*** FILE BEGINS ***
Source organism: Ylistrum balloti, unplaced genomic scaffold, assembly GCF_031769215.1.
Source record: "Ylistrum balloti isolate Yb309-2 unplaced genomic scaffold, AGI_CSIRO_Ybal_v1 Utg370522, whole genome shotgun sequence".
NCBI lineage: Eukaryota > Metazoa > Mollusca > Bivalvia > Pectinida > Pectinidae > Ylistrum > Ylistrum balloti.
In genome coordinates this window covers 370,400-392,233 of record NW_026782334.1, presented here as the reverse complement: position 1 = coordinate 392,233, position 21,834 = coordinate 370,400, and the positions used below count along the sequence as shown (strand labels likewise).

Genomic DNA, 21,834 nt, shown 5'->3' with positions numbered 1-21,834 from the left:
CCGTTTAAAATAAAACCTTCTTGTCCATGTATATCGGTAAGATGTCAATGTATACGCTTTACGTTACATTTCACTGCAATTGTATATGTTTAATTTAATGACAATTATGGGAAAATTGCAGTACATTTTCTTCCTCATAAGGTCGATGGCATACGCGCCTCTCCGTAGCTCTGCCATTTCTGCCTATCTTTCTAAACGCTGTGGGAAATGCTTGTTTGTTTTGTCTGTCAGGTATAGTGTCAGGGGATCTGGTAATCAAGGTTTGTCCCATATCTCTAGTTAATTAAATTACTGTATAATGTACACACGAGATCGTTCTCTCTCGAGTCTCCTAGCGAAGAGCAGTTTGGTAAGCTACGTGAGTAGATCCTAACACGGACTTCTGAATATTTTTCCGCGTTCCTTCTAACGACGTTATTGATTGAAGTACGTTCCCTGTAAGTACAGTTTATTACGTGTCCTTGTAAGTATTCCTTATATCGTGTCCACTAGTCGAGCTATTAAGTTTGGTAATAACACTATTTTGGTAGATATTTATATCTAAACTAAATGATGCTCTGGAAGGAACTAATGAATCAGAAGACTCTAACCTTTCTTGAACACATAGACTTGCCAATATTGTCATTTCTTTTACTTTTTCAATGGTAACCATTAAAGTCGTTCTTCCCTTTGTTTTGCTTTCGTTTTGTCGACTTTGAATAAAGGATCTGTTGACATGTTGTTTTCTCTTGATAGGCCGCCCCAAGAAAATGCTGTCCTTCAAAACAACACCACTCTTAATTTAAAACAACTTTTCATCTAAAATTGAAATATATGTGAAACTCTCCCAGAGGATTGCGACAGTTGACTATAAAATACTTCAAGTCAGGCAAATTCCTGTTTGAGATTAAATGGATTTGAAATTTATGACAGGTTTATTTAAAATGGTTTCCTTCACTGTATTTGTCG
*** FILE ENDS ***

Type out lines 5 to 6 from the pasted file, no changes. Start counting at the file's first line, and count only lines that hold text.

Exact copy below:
Genomic DNA, 21,834 nt, shown 5'->3' with positions numbered 1-21,834 from the left:
CCGTTTAAAATAAAACCTTCTTGTCCATGTATATCGGTAAGATGTCAATGTATACGCTTTACGTTACATTTCACTGCAATTGTATATGTTTAATTTAATGACAATTATGGGAAAATTGCAGTACATTTTCTTCCTCATAAGGTCGATGGCATACGCGCCTCTCCGTAGCTCTGCCATTTCTGCCTATCTTTCTAAACGCTGTGGGAAATGCTTGTTTGTTTTGTCTGTCAGGTATAGTGTCAGGGGATCTGGTAATCAAGGTTTGTCCCATATCTCTAGTTAATTAAATTACTGTATAATGTACACACGAGATCGTTCTCTCTCGAGTCTCCTAGCGAAGAGCAGTTTGGTAAGCTACGTGAGTAGATCCTAACACGGACTTCTGAATATTTTTCCGCGTTCCTTCTAACGACGTTATTGATTGAAGTACGTTCCCTGTAAGTACAGTTTATTACGTGTCCTTGTAAGTATTCCTTATATCGTGTCCACTAGTCGAGCTATTAAGTTTGGTAATAACACTATTTTGGTAGATATTTATATCTAAACTAAATGATGCTCTGGAAGGAACTAATGAATCAGAAGACTCTAACCTTTCTTGAACACATAGACTTGCCAATATTGTCATTTCTTTTACTTTTTCAATGGTAACCATTAAAGTCGTTCTTCCCTTTGTTTTGCTTTCGTTTTGTCGACTTTGAATAAAGGATCTGTTGACATGTTGTTTTCTCTTGATAGGCCGCCCCAAGAAAATGCTGTCCTTCAAAACAACACCACTCTTAATTTAAAACAACTTTTCATCTAAAATTGAAATATATGTGAAACTCTCCCAGAGGATTGCGACAGTTGACTATAAAATACTTCAAGTCAGGCAAATTCCTGTTTGAGATTAAATGGATTTGAAATTTATGACAGGTTTATTTAAAATGGTTTCCTTCACTGTATTTGTCG